Complex regional pain syndrome (CRPS), also called reflex sympathetic dystrophy syndrome and causalgia, is a chronic pain condition in which high levels of nerve impulses are sent to an affected site. Experts believe that CRPS occurs as a result of dysfunction in the central or peripheral nervous systems. CRPS is most common in people aged 20-35. The syndrome also can occur in children; it affects women more often than men.
In cases of injury-related CRPS, the syndrome may be caused by a triggering of the immune response which may lead to the inflammatory symptoms of redness, warmth, and swelling in the affected area. For this reason, it is believed that CRPS may represent a disruption of the healing process. investigators in Sweden have reported highly unusual data that makes it difficult to explain the genesis of RSD / CRPS simply on the basis of disuse. They carried out a pathological analysis of peripheral nerve and muscle taken from amputated legs of eight patients with RSD / CRPS. In all patients, amputation was performed because the painful (hyperpathic) limb was useless or subject to recurrent infections. Skeletal muscle specimens were abnormal in all cases, but myelinated nerve fibers were normal, and in half the patients there was a loss of unmyelinated fibers.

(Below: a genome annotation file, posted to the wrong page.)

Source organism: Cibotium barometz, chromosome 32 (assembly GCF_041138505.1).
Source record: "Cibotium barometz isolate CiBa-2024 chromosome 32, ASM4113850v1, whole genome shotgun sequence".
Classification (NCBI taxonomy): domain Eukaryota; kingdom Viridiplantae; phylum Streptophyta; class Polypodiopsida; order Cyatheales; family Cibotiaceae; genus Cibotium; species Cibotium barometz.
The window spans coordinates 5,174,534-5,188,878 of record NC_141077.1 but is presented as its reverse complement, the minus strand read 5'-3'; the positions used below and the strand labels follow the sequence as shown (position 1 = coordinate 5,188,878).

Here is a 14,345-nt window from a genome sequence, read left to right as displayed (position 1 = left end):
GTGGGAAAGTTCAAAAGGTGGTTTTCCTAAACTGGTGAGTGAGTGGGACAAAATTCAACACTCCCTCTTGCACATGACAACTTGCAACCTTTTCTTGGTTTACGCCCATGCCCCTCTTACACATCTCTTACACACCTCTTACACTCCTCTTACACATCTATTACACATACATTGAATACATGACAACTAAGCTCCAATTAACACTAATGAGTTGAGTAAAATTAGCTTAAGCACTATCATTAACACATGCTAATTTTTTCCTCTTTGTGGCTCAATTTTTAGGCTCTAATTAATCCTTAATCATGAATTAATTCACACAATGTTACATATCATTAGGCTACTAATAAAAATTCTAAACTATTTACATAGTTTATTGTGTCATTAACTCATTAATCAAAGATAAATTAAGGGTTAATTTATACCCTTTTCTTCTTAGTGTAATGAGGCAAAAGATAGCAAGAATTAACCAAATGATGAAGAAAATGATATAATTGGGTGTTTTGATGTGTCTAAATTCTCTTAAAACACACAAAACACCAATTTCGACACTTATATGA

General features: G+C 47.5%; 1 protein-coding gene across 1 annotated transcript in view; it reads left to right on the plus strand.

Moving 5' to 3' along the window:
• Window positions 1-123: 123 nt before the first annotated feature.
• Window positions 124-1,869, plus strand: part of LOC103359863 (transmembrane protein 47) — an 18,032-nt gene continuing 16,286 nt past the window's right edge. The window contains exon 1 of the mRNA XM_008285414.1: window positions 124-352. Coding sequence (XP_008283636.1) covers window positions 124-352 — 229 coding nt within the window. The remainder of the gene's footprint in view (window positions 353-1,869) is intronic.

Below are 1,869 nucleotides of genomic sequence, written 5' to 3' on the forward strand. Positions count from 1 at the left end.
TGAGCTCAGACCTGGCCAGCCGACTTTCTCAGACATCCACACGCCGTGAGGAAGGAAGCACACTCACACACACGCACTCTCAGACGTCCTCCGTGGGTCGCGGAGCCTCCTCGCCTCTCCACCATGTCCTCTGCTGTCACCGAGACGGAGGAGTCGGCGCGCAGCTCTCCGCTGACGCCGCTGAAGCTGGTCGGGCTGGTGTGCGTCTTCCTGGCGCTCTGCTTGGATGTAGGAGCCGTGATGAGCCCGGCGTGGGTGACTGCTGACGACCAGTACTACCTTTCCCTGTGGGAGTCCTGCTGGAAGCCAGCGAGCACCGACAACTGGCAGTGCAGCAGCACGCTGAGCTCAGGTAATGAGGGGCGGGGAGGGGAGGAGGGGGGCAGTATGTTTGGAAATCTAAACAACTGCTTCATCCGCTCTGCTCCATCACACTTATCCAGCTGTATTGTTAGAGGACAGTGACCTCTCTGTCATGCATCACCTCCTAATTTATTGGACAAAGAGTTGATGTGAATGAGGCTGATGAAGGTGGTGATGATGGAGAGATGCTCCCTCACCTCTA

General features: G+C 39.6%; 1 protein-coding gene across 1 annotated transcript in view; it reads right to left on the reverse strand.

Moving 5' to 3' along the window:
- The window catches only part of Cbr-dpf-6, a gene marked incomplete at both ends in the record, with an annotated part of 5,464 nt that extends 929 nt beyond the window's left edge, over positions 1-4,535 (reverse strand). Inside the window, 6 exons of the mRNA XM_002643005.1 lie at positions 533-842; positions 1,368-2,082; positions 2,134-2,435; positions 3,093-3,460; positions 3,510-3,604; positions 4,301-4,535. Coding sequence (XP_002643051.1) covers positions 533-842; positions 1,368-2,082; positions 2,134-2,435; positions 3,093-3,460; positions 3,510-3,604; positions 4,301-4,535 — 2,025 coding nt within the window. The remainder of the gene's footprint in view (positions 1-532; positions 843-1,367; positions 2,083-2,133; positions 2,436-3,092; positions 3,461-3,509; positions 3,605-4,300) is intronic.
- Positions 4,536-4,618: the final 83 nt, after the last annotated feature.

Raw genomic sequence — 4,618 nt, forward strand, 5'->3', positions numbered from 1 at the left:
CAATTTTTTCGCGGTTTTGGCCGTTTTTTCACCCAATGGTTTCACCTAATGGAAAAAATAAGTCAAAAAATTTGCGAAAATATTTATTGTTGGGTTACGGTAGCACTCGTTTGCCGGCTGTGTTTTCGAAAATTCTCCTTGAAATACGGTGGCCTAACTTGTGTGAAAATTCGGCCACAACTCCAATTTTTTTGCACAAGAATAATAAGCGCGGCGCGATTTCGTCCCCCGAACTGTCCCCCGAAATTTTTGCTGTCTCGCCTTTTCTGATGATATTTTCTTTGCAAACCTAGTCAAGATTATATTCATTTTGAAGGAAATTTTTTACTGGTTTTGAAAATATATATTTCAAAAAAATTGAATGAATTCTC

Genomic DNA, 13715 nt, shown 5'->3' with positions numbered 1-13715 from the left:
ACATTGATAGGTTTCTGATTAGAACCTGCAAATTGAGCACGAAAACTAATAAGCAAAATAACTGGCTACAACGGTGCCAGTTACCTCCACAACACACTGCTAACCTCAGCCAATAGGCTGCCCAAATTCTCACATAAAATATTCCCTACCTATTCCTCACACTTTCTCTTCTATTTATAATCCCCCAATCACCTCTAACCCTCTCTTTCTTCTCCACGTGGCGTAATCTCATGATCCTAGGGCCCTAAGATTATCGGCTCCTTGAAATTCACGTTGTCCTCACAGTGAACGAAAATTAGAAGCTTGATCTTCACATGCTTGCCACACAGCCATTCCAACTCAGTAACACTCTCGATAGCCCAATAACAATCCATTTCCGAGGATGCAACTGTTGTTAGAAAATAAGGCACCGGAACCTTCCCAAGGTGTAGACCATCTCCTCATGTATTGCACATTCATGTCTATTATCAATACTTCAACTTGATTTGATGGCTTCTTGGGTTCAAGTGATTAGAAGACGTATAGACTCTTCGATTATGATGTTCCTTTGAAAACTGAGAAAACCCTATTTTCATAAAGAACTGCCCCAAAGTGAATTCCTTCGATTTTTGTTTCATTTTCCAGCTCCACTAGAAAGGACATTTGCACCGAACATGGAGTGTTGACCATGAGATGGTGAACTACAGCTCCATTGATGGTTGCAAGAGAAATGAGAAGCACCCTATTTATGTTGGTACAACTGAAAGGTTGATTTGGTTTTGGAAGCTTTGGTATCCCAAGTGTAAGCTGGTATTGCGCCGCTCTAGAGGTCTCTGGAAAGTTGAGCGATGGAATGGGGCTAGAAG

These findings suggest a microangiopathy in the affected limbs. Thus, patients with RSD / CRPS have tissues that are truly abnormal, and abnormal in ways that cannot be readily explained by disuse and/or psychological factors. One symptom of CRPS is continuous, intense pain that gets worse rather than better over time. If CRPS occurs after an injury, it may seem out of proportion to the severity of the injury. Therapies used include psychotherapy, physical therapy, and drug treatment, such as topical analgesics, narcotics, corticosteroids, antidepressants and anti-seizure drugs. Other treatments include: Sympathetic nerve blocks, surgical sympathectomy, Intrathecal drug pumps, Spinal cord stimulation.